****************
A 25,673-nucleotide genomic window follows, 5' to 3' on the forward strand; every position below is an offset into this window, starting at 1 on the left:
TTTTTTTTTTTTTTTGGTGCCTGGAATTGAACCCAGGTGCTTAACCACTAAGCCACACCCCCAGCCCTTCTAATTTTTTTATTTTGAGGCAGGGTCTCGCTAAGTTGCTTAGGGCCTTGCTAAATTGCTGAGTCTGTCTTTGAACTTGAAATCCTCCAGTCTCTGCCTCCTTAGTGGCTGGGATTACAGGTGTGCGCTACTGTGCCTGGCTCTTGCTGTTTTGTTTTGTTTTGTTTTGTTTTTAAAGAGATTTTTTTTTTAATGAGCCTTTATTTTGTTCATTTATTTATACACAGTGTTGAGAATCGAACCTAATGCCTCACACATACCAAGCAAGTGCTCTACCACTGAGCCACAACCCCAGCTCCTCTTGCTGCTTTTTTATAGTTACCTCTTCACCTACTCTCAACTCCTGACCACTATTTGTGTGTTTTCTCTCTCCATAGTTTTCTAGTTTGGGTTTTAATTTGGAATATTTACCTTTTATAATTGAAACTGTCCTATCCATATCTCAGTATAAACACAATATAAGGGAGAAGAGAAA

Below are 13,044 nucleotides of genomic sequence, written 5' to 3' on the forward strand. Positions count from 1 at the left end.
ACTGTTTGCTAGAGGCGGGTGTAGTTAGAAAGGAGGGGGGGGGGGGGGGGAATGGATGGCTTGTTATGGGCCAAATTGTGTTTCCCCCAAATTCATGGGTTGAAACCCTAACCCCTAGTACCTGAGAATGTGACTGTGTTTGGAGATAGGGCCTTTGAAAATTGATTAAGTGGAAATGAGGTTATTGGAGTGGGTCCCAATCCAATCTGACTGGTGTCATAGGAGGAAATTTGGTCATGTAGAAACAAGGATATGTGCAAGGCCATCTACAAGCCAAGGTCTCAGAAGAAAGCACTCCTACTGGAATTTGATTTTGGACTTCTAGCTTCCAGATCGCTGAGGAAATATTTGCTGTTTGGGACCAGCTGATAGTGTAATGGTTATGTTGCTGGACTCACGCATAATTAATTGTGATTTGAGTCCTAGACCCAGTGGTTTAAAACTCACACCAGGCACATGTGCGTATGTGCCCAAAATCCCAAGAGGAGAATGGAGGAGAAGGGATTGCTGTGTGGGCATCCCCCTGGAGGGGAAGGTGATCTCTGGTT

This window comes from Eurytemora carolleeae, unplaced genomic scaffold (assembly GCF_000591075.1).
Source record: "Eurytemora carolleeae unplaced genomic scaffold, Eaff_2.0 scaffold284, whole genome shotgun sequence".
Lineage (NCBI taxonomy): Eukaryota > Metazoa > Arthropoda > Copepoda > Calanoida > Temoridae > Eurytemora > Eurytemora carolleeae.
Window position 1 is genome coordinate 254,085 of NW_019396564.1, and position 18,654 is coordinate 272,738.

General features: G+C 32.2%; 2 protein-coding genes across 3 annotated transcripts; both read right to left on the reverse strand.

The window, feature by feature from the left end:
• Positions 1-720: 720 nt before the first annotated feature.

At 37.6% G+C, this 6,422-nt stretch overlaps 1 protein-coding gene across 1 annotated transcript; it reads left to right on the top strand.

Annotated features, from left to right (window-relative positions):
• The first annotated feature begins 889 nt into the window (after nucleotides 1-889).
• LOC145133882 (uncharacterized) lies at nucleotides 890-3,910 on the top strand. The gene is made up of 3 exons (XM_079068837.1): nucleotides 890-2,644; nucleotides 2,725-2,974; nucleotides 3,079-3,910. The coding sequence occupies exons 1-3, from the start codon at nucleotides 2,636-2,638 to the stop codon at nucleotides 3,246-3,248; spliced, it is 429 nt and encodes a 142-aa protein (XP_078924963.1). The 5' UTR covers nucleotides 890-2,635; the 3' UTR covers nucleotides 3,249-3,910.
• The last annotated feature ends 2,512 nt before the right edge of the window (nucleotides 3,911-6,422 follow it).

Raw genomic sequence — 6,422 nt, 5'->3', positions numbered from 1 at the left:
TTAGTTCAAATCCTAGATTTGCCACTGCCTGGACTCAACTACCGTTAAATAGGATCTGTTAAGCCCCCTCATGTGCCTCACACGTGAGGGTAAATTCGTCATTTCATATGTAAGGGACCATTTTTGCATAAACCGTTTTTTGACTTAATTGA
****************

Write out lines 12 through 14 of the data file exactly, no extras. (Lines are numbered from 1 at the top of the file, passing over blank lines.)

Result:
At 37.6% G+C, this 6,422-nt stretch overlaps 1 protein-coding gene across 1 annotated transcript; it reads left to right on the top strand.

Annotated features, from left to right (window-relative positions):
• The first annotated feature begins 889 nt into the window (after nucleotides 1-889).